HUNDREDS of people lined the city’s streets to cheer on troops from the Second Battalion of the Princess of Wales’ Royal Regiment as they exercised their freedom of the city on Wednesday.
The soldiers, who are based at Woolwich Barracks, were welcomed to Chichester by mayor Alan Chaplin and lord lieutenant of West Sussex, Susan Pyper.
“It gives me great pleasure to welcome the royal regiment today on occasion of exercising the freedom of the city of Chichester,” said Mr Chaplin to the crowds.
“West Sussex is one of the regiment’s recruiting areas so it seems more appropriate to say welcome home.
“It was a busy year for the second battalion as part of the contingency force for the Olympic games.
“The last year also saw deployment to Afghanistan and the Falklands.
“There is never a dull moment. Thank you for the jobs you do, often in very difficult conditions, and set against a reduction in funding.
“We are proud of you and proud of all of you who serve now and in the future.”
The mayor also spoke of the murder of Drummer Lee Rigby, who was also based at the Woolwich barracks.
The marching band played the National Anthem, and even serenaded the crowds with a rendition of Skyfall.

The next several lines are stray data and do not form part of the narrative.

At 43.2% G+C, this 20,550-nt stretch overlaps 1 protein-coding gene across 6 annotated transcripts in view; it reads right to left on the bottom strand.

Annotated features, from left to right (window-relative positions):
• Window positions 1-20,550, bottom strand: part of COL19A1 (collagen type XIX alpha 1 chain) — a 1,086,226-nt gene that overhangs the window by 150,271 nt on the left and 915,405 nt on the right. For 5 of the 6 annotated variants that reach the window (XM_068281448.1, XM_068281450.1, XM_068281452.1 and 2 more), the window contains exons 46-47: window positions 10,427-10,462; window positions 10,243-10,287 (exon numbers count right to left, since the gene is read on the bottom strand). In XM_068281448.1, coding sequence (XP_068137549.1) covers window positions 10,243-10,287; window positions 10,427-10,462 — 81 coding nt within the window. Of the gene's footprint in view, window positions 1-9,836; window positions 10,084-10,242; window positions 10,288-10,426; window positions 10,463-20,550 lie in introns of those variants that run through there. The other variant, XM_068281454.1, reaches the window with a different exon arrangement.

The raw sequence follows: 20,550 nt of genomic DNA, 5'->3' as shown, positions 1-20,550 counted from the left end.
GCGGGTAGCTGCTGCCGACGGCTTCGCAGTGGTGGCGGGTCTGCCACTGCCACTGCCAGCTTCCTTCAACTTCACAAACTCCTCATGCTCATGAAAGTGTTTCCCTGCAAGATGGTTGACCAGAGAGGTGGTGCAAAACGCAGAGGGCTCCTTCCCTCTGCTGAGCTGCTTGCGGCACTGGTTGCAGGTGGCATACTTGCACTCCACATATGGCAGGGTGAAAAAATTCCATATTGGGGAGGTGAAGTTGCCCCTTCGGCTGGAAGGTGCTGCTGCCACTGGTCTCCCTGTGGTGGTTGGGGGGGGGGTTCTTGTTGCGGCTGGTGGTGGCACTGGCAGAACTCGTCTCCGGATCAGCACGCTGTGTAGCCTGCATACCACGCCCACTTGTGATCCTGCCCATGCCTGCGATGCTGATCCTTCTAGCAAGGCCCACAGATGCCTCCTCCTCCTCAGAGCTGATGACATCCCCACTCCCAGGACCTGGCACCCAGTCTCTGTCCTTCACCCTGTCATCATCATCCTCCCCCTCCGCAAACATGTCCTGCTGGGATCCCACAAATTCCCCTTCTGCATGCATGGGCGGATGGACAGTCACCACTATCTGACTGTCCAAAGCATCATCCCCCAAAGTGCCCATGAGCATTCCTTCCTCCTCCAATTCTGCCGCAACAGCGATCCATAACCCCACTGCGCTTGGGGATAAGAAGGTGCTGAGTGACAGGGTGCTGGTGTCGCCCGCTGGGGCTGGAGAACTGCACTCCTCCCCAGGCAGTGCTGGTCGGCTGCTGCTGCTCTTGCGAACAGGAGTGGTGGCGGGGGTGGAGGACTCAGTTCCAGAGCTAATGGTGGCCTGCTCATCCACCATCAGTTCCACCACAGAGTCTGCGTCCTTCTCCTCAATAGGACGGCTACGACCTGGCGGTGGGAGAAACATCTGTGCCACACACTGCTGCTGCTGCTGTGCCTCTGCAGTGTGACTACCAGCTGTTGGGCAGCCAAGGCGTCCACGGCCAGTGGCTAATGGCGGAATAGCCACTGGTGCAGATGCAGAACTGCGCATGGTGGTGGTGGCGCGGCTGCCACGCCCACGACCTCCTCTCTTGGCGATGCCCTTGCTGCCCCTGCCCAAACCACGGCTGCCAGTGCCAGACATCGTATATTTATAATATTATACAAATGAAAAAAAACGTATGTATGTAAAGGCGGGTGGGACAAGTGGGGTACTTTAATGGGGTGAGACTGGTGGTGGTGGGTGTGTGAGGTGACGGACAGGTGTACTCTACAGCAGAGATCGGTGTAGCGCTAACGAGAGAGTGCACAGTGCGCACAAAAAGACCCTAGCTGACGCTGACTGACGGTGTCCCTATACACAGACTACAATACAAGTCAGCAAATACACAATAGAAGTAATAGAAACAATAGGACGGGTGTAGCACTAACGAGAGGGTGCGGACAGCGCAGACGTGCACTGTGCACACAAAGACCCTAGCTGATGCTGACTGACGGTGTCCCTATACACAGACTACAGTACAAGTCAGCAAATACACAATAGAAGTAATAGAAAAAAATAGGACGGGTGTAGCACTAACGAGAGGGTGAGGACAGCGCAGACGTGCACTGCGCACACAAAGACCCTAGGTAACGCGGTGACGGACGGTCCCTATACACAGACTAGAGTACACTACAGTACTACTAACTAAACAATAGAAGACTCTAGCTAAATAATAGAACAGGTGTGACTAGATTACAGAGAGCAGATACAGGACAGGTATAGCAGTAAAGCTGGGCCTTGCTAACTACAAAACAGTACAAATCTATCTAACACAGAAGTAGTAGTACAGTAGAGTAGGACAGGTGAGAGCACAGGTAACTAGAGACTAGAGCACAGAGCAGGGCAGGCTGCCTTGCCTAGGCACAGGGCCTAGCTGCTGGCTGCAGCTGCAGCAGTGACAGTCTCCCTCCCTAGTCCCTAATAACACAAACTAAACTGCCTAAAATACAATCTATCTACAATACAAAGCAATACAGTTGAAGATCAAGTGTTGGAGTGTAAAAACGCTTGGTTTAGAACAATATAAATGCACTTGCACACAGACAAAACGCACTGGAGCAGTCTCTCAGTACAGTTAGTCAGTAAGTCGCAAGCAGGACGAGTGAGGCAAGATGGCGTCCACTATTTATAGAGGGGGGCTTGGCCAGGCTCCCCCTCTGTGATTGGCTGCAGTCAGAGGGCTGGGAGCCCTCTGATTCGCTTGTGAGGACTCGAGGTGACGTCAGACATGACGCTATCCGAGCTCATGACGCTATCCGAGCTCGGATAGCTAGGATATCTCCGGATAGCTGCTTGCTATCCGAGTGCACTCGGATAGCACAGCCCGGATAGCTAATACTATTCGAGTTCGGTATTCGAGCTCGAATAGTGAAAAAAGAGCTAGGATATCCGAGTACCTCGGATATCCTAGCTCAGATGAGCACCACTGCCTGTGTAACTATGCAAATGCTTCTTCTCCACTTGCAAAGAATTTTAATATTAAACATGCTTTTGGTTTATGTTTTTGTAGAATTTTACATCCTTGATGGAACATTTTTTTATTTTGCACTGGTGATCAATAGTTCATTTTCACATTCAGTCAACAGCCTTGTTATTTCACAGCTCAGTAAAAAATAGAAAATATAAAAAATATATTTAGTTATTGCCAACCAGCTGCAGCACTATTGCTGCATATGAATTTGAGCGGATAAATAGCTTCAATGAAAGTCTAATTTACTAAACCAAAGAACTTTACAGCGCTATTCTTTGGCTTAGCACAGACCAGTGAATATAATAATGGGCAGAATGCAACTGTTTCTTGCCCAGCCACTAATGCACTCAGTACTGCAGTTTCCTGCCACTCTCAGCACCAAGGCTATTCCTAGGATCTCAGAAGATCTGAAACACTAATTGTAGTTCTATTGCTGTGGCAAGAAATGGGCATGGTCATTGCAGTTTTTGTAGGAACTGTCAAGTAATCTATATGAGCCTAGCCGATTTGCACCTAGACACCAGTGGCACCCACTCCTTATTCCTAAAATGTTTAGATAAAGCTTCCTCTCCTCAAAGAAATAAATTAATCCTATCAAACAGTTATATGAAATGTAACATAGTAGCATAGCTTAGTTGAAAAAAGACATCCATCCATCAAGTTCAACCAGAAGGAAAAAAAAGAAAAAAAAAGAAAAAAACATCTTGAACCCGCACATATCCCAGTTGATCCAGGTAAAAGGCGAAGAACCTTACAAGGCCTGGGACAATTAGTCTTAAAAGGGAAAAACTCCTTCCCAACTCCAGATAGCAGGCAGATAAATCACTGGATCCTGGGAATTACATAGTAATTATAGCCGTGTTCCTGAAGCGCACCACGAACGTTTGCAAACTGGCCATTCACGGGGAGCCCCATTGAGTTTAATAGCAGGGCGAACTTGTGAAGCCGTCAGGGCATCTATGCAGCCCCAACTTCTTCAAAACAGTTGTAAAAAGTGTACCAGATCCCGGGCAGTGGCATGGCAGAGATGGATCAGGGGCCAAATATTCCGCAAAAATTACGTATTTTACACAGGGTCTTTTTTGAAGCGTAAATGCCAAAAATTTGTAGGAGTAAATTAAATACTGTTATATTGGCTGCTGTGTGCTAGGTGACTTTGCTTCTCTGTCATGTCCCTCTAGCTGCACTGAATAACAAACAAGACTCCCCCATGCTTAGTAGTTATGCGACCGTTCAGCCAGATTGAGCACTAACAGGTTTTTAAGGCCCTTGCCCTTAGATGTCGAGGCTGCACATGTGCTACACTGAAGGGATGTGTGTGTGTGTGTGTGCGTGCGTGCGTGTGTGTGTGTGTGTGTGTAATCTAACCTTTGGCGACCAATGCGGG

Brigadier Richard Dennis OBE, colonel of the regiment, said it was a ‘great honour’ to be in the city today with ‘bayonets fixed’.
“We are extremely proud to parade through the city. Thank you for letting us demonstrate that pride today.”
The procession went through the city and into Newgate Park.
Eva and Donald Maltby from Aldwick joined the crowds to watch the procession.
“We are both octogenarians, so we have seen our fair share of parades in our time,” said Mr Maltby.
“But it is lovely to watch, we always enjoy supporting the troops, and on such a lovely sunny day.”
Private Jamie Brown was raising money for Help for Heroes.
“The freedom of the city is important because it gives the city and the people an insight in to what the soldiers are doing,” he said.
Regimental ambassador Lynn Smith-White has volunteered for the regiment for five years.
“I know it means a lot to them to have people welcome them on the streets,” she said.
In 1993, PWRR became successor in title to the Queen’s Regiment which, in turn, preceded the Royal Sussex Regiment in the reorganisation of the British Army.